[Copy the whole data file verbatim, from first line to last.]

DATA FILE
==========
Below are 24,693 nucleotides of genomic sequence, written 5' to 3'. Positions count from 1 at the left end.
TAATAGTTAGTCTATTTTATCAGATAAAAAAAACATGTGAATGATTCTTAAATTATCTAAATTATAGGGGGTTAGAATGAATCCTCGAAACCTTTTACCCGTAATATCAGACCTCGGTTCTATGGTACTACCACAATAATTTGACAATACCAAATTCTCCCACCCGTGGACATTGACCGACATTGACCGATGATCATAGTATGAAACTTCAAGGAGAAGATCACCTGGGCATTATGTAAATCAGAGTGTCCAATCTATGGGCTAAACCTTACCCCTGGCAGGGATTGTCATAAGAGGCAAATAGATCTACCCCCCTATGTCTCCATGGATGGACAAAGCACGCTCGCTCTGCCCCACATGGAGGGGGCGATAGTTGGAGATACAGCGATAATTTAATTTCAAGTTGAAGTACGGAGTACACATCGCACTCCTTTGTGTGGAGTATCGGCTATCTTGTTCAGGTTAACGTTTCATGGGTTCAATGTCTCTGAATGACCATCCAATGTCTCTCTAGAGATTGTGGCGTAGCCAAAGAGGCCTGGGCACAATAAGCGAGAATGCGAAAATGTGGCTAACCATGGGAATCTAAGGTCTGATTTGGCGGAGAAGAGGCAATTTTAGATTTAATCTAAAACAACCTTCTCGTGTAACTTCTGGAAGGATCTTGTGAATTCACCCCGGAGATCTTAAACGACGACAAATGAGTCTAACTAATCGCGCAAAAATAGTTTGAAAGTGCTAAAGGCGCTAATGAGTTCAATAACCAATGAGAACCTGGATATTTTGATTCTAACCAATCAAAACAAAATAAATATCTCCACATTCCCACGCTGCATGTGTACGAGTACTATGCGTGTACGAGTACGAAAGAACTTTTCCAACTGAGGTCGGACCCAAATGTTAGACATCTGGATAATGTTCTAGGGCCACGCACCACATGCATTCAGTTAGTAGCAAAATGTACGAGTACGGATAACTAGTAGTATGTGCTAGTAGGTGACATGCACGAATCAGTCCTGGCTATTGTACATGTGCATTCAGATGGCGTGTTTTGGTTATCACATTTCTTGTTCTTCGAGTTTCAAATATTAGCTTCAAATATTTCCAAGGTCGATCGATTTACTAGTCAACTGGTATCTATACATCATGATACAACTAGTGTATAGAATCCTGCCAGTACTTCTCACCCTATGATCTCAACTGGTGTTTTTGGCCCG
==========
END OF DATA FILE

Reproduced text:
Below are 24,693 nucleotides of genomic sequence, written 5' to 3'. Positions count from 1 at the left end.
TAATAGTTAGTCTATTTTATCAGATAAAAAAAACATGTGAATGATTCTTAAATTATCTAAATTATAGGGGGTTAGAATGAATCCTCGAAACCTTTTACCCGTAATATCAGACCTCGGTTCTATGGTACTACCACAATAATTTGACAATACCAAATTCTCCCACCCGTGGACATTGACCGACATTGACCGATGATCATAGTATGAAACTTCAAGGAGAAGATCACCTGGGCATTATGTAAATCAGAGTGTCCAATCTATGGGCTAAACCTTACCCCTGGCAGGGATTGTCATAAGAGGCAAATAGATCTACCCCCCTATGTCTCCATGGATGGACAAAGCACGCTCGCTCTGCCCCACATGGAGGGGGCGATAGTTGGAGATACAGCGATAATTTAATTTCAAGTTGAAGTACGGAGTACACATCGCACTCCTTTGTGTGGAGTATCGGCTATCTTGTTCAGGTTAACGTTTCATGGGTTCAATGTCTCTGAATGACCATCCAATGTCTCTCTAGAGATTGTGGCGTAGCCAAAGAGGCCTGGGCACAATAAGCGAGAATGCGAAAATGTGGCTAACCATGGGAATCTAAGGTCTGATTTGGCGGAGAAGAGGCAATTTTAGATTTAATCTAAAACAACCTTCTCGTGTAACTTCTGGAAGGATCTTGTGAATTCACCCCGGAGATCTTAAACGACGACAAATGAGTCTAACTAATCGCGCAAAAATAGTTTGAAAGTGCTAAAGGCGCTAATGAGTTCAATAACCAATGAGAACCTGGATATTTTGATTCTAACCAATCAAAACAAAATAAATATCTCCACATTCCCACGCTGCATGTGTACGAGTACTATGCGTGTACGAGTACGAAAGAACTTTTCCAACTGAGGTCGGACCCAAATGTTAGACATCTGGATAATGTTCTAGGGCCACGCACCACATGCATTCAGTTAGTAGCAAAATGTACGAGTACGGATAACTAGTAGTATGTGCTAGTAGGTGACATGCACGAATCAGTCCTGGCTATTGTACATGTGCATTCAGATGGCGTGTTTTGGTTATCACATTTCTTGTTCTTCGAGTTTCAAATATTAGCTTCAAATATTTCCAAGGTCGATCGATTTACTAGTCAACTGGTATCTATACATCATGATACAACTAGTGTATAGAATCCTGCCAGTACTTCTCACCCTATGATCTCAACTGGTGTTTTTGGCCCG